Following the publication of the Prime Minister’s roadmap on 22 February, where it was announced that hospitality venues will be allowed to serve people outdoors from no earlier than 12 April, the Communities Secretary has shared the below letter with all MPs outlining the measures which will remain in place over the coming months.
Last summer, the Government introduced measures to support hospitality businesses to reopen safely, and the planning changes put in place last year have been a lifeline to many businesses and will stay for the summer of 2021.
The Communities Secretary confirmed the extension of pavement licences for a further 12 months, making it easier and cheaper for pubs, restaurants and cafes to facilitate al fresco dining with outside seating, tables and street stalls to serve food and drinks. The Government will also support communities to hold events like summer fairs, car-boot sales, and markets, without the need for planning permission.
The automatic right to provide takeaways and deliveries created at the start of the pandemic is going to continue, as will the right for pubs to have marquees without planning permission for up to 56 days. To remind you of the freedoms the Government has put in place, the Communities Secretary has set out all of the measures that were introduced below:
Al fresco dining
We introduced a simplified route for pubs, restaurants and cafes to obtain a temporary pavement licence to place furniture including outdoor tables and seating on the highway, allowing them to increase their outdoor capacity quickly and at a low cost. We introduced these pavement licence provisions on 22 July 2020 in the Business and Planning Act 2020. They include a capped application fee of £100 and a 10-working day consultation and determination period.
We have made clear in the pavement licence guidance that we expect local authorities to grant licences for 12 months or more unless there are good reasons not to, such as plans for future changes in use of road space. Therefore, unless there are very good reasons, we would expect licences granted under these provisions to continue to apply into this summer so that businesses do not have to reapply or be charged a further application fee when they are able to re-open to serve customers outdoors. These temporary provisions are currently due to expire on 30 September 2021, but to give further certainty to businesses I will be introducing secondary legislation to extend these provisions for a further 12 months.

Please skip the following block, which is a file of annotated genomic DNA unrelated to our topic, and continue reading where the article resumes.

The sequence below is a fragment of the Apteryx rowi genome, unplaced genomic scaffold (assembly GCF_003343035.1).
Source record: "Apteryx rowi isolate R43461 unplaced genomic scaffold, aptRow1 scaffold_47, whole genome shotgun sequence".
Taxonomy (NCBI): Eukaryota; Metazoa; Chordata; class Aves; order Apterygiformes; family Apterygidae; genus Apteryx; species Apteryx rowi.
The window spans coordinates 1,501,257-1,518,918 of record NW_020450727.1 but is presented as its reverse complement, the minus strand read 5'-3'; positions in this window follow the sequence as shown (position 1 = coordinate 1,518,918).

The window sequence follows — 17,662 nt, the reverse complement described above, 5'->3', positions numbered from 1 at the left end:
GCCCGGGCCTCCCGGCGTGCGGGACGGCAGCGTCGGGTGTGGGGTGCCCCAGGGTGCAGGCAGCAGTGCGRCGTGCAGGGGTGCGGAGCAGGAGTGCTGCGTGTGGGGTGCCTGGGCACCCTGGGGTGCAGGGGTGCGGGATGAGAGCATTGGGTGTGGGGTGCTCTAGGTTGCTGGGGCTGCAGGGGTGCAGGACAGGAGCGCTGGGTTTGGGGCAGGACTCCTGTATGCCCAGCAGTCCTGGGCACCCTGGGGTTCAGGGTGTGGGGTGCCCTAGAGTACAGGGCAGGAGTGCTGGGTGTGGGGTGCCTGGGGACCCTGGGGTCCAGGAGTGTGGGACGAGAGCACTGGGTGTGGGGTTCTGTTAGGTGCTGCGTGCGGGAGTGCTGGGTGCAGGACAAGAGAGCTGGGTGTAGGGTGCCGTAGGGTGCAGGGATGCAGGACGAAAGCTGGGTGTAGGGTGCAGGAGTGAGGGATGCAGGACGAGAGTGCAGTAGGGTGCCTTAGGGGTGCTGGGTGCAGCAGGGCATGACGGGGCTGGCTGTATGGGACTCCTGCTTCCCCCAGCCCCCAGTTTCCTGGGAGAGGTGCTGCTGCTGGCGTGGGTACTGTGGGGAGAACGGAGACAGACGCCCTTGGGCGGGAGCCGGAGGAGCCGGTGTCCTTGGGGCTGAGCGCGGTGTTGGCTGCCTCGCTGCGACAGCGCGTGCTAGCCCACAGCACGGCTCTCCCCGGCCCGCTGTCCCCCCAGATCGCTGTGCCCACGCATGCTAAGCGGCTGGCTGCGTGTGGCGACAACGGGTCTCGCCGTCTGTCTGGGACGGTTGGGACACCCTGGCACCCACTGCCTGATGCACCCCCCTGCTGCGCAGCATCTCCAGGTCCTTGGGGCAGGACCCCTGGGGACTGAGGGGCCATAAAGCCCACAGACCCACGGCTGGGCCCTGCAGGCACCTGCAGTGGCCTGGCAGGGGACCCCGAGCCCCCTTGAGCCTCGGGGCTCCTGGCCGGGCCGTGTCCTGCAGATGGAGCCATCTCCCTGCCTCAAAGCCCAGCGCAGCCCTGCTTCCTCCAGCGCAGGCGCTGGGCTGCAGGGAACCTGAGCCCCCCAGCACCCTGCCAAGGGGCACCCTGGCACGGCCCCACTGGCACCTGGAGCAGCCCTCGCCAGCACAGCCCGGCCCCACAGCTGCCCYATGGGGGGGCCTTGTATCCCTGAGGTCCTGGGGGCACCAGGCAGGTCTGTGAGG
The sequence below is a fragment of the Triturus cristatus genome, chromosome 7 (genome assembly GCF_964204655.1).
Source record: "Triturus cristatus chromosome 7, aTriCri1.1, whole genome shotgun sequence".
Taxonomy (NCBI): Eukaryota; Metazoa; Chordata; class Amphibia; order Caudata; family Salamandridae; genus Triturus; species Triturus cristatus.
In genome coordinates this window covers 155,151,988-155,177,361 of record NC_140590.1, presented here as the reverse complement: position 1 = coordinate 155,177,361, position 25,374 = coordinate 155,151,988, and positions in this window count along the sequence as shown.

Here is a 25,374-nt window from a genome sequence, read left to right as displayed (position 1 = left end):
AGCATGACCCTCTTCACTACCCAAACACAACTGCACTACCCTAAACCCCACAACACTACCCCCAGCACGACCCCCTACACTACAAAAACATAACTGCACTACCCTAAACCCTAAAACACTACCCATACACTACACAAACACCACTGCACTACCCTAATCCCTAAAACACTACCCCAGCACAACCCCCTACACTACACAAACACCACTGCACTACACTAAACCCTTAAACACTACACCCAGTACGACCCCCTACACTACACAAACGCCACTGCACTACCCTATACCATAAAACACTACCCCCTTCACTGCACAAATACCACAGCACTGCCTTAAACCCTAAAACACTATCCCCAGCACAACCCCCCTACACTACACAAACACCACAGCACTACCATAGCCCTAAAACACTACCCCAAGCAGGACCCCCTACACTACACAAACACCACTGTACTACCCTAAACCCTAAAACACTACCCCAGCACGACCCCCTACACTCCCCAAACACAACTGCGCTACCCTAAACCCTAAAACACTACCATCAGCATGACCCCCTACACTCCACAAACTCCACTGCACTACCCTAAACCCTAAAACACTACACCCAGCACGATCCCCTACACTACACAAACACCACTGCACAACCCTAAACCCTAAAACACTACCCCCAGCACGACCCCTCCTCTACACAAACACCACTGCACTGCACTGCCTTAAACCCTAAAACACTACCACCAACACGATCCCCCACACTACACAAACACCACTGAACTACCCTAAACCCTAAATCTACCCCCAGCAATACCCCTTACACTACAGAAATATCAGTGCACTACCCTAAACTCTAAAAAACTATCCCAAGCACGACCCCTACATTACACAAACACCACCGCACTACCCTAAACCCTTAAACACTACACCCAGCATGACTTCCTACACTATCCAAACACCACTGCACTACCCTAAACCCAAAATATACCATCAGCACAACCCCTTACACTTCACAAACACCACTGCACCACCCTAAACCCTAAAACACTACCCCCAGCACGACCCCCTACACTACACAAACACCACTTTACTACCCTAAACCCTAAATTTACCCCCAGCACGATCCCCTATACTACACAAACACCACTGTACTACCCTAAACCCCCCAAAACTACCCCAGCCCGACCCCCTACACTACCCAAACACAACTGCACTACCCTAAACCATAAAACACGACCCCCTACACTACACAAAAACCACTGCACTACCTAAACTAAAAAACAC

I have strongly encouraged local authorities to plan for outdoor dining and make all necessary changes to local high streets and squares so this is as convenient as possible for businesses and members of the public.
Freedom to use land for community events and outdoor hospitality
Last year we provided greater flexibility for businesses to hold outdoor events such as summer fairs or motorsports on land without the need for a planning application, while events such as car-boot sales, or people or businesses such as pubs wishing to set up marquees will also be exempt. We have increased the number of days allowed for such temporary events from 28 to 56, and in November extended this provision until 31 December 2021.
We have also introduced a new temporary right, extended to March 2022, that allows local authorities, either by themselves or by others on their behalf, to use land to hold a market without having to apply for planning permission.
Finally, we also introduced measures to support restaurants, drinking establishments such as pubs and cafes to serve takeaway food when they were otherwise closed due to coronavirus restrictions. These measures will continue to apply until March 2022.
We introduced these changes to provide much needed support to hard-hit hospitality businesses. It is vital that local authorities use these measures in a pragmatic way to help support the high street, businesses and jobs, once restrictions allow them to do so.
Thank you for all you have done in your local community to help businesses prepare for a safe reopening. As we emerge from this incredibly challenging period – let’s not let bureaucracy get in the way of a great British summer for the hospitality industry.
Rt Hon Robert Jenrick MP